I met up with Amanda on Friday at the hospital and she came back on Saturday and Sunday.
Because the Landstuhl and Kleber facilities are transitional facilities, there's always a lot of coming and going. New outpatients can arrive at any time of the day but often do so in the early evenings.
Something about seeing the gear from the new arrivals makes me sad every time I see it. I've often tried to explain why, but it's hard to describe.
The soldiers here are outpatients and certainly in much better physical shape than the hospital patients... but when I think about all they're been through just getting here - not to mention what they may have experienced downrange - seeing the gear always brings tears to my eyes. I know. I'm a wimp.
Maybe it's because they are so valiant and never complain. Well, correction. All soldiers complain.
Maybe it's everything they've been through to get to this point.
They have been to a CSH, then sent to the hospital in Balad for a few hours or maybe a few days. They never know what's going on until somebody tells them to get on a helicopter or a plane. Then they get swept away to Germany without the opportunity to go back to their FOB and pack additional personal items.
They fly all the way here in a medevac plane, are driven from Ramstein AB in a bus to the hospital where they are processed through DWMMC and their Liaison office. Then they are driven over to Kleber. The whole time they are dragging around their gear - packs, body armor, etc.
I've seen guys so tired they were standing in this hallway at Kleber wearing their body armor. They simply couldn't carry it any more. I've had to uncurl their fingers from their packs and put them on the floor and then remove their body armor for them.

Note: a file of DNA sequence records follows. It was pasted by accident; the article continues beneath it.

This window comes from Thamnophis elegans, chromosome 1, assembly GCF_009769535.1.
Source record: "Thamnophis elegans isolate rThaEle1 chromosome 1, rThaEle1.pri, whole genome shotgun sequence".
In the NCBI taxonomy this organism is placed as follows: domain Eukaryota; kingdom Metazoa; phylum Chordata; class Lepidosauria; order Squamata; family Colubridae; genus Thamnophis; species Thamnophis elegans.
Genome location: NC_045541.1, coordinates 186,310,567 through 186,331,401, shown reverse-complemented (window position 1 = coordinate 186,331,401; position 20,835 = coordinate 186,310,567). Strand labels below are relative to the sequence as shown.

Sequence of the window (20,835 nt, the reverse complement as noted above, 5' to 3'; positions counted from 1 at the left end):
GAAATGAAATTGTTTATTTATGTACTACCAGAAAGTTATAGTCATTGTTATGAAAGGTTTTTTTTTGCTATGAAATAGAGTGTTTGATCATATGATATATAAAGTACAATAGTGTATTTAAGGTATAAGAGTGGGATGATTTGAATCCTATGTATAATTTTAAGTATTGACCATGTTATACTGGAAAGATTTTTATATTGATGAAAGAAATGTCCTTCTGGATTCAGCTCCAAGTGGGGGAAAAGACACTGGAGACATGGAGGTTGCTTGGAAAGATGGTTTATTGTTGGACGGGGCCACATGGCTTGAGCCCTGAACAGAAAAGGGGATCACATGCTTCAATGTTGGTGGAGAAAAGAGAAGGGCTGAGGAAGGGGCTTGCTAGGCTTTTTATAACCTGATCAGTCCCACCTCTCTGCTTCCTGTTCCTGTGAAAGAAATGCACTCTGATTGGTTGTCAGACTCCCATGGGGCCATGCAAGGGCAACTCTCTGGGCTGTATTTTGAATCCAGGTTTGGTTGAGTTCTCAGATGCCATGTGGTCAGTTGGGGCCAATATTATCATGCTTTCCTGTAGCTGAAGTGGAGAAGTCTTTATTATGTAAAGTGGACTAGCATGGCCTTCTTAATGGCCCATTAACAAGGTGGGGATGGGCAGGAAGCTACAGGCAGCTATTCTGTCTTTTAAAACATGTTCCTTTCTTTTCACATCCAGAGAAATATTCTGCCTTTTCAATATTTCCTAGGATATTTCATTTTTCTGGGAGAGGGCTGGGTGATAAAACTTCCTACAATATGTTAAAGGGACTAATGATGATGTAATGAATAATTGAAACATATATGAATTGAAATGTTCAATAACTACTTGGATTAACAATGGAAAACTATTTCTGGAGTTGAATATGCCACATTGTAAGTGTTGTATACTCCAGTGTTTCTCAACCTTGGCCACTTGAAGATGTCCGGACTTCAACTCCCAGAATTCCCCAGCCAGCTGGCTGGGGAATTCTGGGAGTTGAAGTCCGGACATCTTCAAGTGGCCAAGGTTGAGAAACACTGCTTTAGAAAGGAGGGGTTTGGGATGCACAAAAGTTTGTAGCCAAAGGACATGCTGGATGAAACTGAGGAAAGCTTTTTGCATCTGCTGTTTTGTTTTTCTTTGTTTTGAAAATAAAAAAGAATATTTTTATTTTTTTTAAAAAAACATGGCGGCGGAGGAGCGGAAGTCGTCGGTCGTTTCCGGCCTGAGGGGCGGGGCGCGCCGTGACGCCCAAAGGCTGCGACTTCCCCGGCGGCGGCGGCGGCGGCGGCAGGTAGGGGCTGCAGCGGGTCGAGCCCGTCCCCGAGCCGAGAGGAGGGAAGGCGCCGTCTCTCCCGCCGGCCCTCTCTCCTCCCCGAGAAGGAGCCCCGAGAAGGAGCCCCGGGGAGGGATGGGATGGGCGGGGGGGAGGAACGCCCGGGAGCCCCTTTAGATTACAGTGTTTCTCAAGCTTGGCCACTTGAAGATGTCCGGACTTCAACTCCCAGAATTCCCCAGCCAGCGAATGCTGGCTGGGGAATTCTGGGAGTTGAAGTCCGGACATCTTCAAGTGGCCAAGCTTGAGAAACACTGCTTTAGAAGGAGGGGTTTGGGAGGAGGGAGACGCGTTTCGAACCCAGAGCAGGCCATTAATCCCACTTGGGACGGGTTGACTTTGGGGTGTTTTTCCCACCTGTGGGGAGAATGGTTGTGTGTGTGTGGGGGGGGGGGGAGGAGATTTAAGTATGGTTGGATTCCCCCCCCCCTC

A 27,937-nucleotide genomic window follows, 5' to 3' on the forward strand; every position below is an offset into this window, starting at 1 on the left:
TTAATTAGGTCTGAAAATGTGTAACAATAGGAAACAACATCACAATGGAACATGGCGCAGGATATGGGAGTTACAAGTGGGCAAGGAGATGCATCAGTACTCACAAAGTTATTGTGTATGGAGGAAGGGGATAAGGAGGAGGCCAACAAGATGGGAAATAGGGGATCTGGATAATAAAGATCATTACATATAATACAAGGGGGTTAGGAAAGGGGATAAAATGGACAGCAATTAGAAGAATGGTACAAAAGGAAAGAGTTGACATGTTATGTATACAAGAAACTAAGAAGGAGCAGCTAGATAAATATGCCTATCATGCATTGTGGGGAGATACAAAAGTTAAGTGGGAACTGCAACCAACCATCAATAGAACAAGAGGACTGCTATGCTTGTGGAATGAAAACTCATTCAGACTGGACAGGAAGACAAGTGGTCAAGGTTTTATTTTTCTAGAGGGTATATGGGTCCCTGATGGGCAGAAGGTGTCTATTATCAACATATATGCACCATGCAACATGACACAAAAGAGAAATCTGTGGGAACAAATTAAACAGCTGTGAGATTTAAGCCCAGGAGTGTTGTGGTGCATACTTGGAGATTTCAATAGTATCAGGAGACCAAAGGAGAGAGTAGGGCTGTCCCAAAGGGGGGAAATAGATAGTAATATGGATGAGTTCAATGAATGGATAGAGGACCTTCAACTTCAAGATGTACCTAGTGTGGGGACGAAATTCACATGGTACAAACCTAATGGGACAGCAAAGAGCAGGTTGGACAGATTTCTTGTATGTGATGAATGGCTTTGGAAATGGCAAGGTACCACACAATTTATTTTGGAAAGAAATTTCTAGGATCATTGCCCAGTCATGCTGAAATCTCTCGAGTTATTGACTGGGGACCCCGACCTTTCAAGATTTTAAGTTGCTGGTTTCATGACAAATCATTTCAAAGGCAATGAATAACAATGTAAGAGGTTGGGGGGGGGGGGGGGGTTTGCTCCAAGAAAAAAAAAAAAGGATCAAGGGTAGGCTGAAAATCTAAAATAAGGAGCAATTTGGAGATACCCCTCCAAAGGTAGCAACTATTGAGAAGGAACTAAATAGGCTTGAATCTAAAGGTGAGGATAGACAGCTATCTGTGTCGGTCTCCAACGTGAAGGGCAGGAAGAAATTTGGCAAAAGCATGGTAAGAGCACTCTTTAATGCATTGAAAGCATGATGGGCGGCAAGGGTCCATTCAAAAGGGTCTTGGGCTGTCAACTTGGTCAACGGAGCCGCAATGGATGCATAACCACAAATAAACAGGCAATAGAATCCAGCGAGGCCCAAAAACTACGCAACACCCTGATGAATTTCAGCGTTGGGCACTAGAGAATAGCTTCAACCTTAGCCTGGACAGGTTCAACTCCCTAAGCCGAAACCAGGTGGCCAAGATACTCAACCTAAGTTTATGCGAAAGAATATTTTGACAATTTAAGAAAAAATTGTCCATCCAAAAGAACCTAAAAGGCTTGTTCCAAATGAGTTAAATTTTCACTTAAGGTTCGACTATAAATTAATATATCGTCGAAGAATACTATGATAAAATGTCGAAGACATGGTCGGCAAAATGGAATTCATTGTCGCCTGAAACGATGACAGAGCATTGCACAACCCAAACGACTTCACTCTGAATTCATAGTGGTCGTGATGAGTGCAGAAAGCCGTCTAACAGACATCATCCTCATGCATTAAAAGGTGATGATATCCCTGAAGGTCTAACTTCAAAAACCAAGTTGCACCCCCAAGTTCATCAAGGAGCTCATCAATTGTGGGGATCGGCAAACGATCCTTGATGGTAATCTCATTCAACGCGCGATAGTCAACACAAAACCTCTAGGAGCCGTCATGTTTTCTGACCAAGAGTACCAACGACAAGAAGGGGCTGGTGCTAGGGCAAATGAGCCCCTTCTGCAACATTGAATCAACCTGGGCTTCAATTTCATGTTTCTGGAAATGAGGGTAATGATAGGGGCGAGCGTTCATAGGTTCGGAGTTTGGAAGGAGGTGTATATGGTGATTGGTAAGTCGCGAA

And then there's the orientation at Kleber. They need to know where they are, under which command they fall, the regulations at the barracks (including dress code, bed check and morning formation), meal times at the DFAC, how to be issued new uniforms - a million things. There's an orientation video that explains it all.
Finally, they are given a room.
So I guess they are happy to see someone like Amanda standing at a table in the hallway making Leberkäse sandwiches.
Or Mrs. G. from the Mudville Gazette, who brought a huge pot of her delicious homemade vegetable beef soup on Sunday (but who wouldn't allow me to take photos).
Amanda explains that Leberkäse is kind of like a big loaf of hot dog meat and that each soldier should take a roll, slice it open, and put some mustard on it while she cuts him a thick slab.
Later, Amanda and I go to the TV room to watch DVDs with the guys. Considering most of them have not watched movies with females in a while, they are very understanding of our frequent emotional outbursts.
They're usually pretty quiet with the exception of an occasional low-key, "use your knife, a$$hole", or "yeah, RIGHT" when confronted with unrealistic scenes.
We, on the other hand, blurt out all kinds of stupid stuff. Sometimes we leave the room to make some more sandwiches for other guys and miss things. But they patiently fill us in on what has happened during our absence.
It's one movie after another until we realize it's almost 2am (!). We've got more work to do on Sunday, so we finally head out.
To be continued...